Nasa’s Messenger spacecraft has uncovered evidence that not only does water ice exist on the surface of the planet Mercury, but in many places this ice appears to be covered in a 10cm-thick layer of soot-like organicmaterial.1,2 Although the discovery of water ice on the closest planet to the sun was not entirely unexpected, the discovery of organic material was and suggests that some interesting chemistry might be taking place on the planet’s inhospitable surface.
Radar observations of Mercury from Earth had already detected bright, highly reflective regions at the planet’s poles, which astronomers thought could well be water ice originally brought by comets. Orbiting at a distance of just 36 million miles from the sun, compared with Earth’s 93 million miles, Mercury’s daytime surface temperature can reach 400°C. In permanent shadows within craters at the planet’s poles, however, the temperature probably doesn’t rise much above -170°C, allowing water ice to exist more or less indefinitely.3
Confirming whether water ice exists on Mercury’ surface is one of the main objectives of Nasa’s Messenger (MErcury Surface, Space ENvironment, GEochemistry and Ranging) spacecraft, which was launched in 2004 and went into orbit around the planet in 2011. To this end, its suite of analytical instruments includes the Mercury Laser Altimeter (MLA) and a neutron spectrometer. The MLA can indicate the presence of ice based on its reflection of near-infrared light, while the neutron spectrometer can detect the hydrogen in ice based on the effect it has on the energy level of neutrons blasted off the surface of Mercury by cosmic rays.
In a trio of papers, a group of US and French scientists now report their analysis of the data generated by the MLA and the neutron spectrometer, which reveals that the situation on Mercury is actually more complicated than originally supposed.
When the MLA surveyed Mercury’s north pole, it found bright, reflective regions indicative of surface water ice, but it also found more numerous non-reflective regions that were darker than Mercury’s normal rocky surface. Furthermore, the reflective regions tended to be at cold, high latitudes near the pole, whereas the dark regions tended to be at lower latitudes where the temperature should be too high for surface ice to exist long term.
The neutron spectrometer was unable to resolve individual bright and dark regions. Overall, however, its data indicated the existence of a thick, hydrogen-rich material covered in a thin, less hydrogen-rich layer around Mercury’s north pole.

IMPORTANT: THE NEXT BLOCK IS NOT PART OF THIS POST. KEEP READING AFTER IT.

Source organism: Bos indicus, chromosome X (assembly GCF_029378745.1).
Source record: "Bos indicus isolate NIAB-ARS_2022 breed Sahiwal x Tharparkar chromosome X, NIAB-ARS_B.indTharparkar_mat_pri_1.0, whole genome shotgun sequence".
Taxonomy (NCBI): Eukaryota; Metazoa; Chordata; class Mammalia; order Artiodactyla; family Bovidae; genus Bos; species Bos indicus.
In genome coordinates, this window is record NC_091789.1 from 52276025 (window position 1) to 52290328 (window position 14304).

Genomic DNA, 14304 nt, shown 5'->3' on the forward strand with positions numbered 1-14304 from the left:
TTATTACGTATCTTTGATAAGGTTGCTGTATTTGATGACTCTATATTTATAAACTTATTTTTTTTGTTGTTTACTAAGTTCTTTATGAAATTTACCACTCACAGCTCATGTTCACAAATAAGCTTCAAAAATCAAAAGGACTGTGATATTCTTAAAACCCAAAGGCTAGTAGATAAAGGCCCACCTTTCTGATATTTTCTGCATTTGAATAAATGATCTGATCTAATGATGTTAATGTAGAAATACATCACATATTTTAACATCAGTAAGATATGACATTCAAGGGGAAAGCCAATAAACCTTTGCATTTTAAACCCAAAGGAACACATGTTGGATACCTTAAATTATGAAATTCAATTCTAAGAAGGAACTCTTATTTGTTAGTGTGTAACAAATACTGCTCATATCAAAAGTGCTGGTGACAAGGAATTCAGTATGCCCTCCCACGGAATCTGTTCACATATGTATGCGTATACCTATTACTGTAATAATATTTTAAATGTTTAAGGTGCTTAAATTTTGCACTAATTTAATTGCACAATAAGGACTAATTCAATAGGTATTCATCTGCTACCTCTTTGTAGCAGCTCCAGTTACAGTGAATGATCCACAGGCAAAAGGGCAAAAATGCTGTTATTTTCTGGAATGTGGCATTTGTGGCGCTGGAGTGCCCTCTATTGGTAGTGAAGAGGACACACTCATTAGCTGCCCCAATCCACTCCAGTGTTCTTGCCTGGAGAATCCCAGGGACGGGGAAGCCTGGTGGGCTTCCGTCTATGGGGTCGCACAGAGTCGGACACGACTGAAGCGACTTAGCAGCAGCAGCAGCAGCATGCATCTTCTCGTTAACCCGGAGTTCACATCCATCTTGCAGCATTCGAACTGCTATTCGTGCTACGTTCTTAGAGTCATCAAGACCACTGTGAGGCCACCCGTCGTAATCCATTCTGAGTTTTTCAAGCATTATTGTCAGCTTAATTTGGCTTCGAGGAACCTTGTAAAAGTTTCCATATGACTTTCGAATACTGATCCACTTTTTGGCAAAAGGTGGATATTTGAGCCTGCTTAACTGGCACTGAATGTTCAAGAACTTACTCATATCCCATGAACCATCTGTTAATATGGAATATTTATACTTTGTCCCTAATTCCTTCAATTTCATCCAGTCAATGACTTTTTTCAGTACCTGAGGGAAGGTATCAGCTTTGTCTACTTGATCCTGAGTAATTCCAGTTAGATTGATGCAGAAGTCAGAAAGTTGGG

Putting these data together, the scientists conclude that the bright regions are pure water ice, while the dark regions consist of water ice covered in a 10cm-thick layer of organic material. This explains why the dark regions are found at warmer latitudes, because the organic material provides a thermal blanket that prevents the ice from subliming. At higher latitudes, however, it’s cold enough in the craters for ice to exist without such a blanket.
‘MLA's discovery of dark material in those permanently shadowed craters was a big surprise,’ group member David Paige at the University of California, Los Angeles, tells Chemistry World. ‘We had expected that Mercury's subsurface ice deposits were covered by regular Mercury soil, but when this material turned out to be extremely dark, then it got us thinking about what it could possibly be.’
The scientists think that the water and organic material were originally delivered to Mercury’s surface by comets, with both eventually migrating to the cold polar regions where they persisted in craters. Here, powered by high-energy particles in the solar wind, carbon- and nitrogen-containing molecules in the ice undergo chemical reactions, producing increasingly complex, polymer-like organic compounds that form an insulating layer on top of the ice. Determining the precise chemical composition of this layer will require future missions to Mercury, says Paige.
Mark Sephton, professor of organic geochemistry and meteorites at Imperial College London, UK, says the finding of water and organic material on Mercury is ‘an exciting development’ with some important implications for both planetary development and the origin of life. ‘The recognition that planetary surfaces can accumulate volatile materials has implications for theories of how atmospheres and oceans can be formed,’ he explains. ‘Moreover, evidence of a relatively passive surface preserving layers of primitive materials suggests the potential for planetary and lunar records of solar system evolution. Lastly, the presence of organic matter and water reminds us that the raw materials of life are efficiently delivered to many planetary surfaces in the solar system.’